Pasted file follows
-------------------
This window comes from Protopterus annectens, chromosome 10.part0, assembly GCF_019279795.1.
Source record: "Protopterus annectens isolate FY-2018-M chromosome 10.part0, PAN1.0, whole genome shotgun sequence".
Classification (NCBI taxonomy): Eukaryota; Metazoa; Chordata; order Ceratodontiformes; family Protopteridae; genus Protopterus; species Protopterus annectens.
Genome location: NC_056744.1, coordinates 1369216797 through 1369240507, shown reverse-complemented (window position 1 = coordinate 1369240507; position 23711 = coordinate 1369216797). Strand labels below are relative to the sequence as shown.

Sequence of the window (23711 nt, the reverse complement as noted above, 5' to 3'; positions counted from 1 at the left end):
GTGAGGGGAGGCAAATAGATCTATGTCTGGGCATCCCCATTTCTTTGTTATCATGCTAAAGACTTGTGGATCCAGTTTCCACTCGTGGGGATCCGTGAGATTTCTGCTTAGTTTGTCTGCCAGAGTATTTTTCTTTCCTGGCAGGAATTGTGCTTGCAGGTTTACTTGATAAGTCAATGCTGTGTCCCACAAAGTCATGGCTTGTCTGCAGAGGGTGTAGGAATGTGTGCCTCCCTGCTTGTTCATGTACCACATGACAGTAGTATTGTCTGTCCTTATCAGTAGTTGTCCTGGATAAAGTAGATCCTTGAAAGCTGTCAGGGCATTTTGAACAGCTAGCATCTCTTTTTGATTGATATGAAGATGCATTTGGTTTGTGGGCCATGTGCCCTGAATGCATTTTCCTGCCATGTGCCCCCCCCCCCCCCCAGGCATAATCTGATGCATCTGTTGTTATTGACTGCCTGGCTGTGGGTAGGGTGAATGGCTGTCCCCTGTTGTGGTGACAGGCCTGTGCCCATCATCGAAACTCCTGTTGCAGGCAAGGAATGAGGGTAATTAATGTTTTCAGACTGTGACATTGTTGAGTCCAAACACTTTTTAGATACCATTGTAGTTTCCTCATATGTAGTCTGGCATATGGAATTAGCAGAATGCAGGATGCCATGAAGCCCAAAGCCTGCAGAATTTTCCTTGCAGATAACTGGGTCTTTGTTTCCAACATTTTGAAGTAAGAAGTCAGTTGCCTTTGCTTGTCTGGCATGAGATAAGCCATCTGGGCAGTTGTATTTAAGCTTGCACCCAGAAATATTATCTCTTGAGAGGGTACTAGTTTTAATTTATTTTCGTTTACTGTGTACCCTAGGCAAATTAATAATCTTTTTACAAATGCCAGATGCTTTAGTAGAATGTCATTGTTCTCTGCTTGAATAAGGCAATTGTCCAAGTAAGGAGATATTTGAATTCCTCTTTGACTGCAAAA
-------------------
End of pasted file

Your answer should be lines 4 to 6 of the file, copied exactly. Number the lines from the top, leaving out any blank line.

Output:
Genome location: NC_056744.1, coordinates 1369216797 through 1369240507, shown reverse-complemented (window position 1 = coordinate 1369240507; position 23711 = coordinate 1369216797). Strand labels below are relative to the sequence as shown.

Sequence of the window (23711 nt, the reverse complement as noted above, 5' to 3'; positions counted from 1 at the left end):
GTGAGGGGAGGCAAATAGATCTATGTCTGGGCATCCCCATTTCTTTGTTATCATGCTAAAGACTTGTGGATCCAGTTTCCACTCGTGGGGATCCGTGAGATTTCTGCTTAGTTTGTCTGCCAGAGTATTTTTCTTTCCTGGCAGGAATTGTGCTTGCAGGTTTACTTGATAAGTCAATGCTGTGTCCCACAAAGTCATGGCTTGTCTGCAGAGGGTGTAGGAATGTGTGCCTCCCTGCTTGTTCATGTACCACATGACAGTAGTATTGTCTGTCCTTATCAGTAGTTGTCCTGGATAAAGTAGATCCTTGAAAGCTGTCAGGGCATTTTGAACAGCTAGCATCTCTTTTTGATTGATATGAAGATGCATTTGGTTTGTGGGCCATGTGCCCTGAATGCATTTTCCTGCCATGTGCCCCCCCCCCCCCCCAGGCATAATCTGATGCATCTGTTGTTATTGACTGCCTGGCTGTGGGTAGGGTGAATGGCTGTCCCCTGTTGTGGTGACAGGCCTGTGCCCATCATCGAAACTCCTGTTGCAGGCAAGGAATGAGGGTAATTAATGTTTTCAGACTGTGACATTGTTGAGTCCAAACACTTTTTAGATACCATTGTAGTTTCCTCATATGTAGTCTGGCATATGGAATTAGCAGAATGCAGGATGCCATGAAGCCCAAAGCCTGCAGAATTTTCCTTGCAGATAACTGGGTCTTTGTTTCCAACATTTTGAAGTAAGAAGTCAGTTGCCTTTGCTTGTCTGGCATGAGATAAGCCATCTGGGCAGTTGTATTTAAGCTTGCACCCAGAAATATTATCTCTTGAGAGGGTACTAGTTTTAATTTATTTTCGTTTACTGTGTACCCTAGGCAAATTAATAATCTTTTTACAAATGCCAGATGCTTTAGTAGAATGTCATTGTTCTCTGCTTGAATAAGGCAATTGTCCAAGTAAGGAGATATTTGAATTCCTCTTTGACTGCAAAA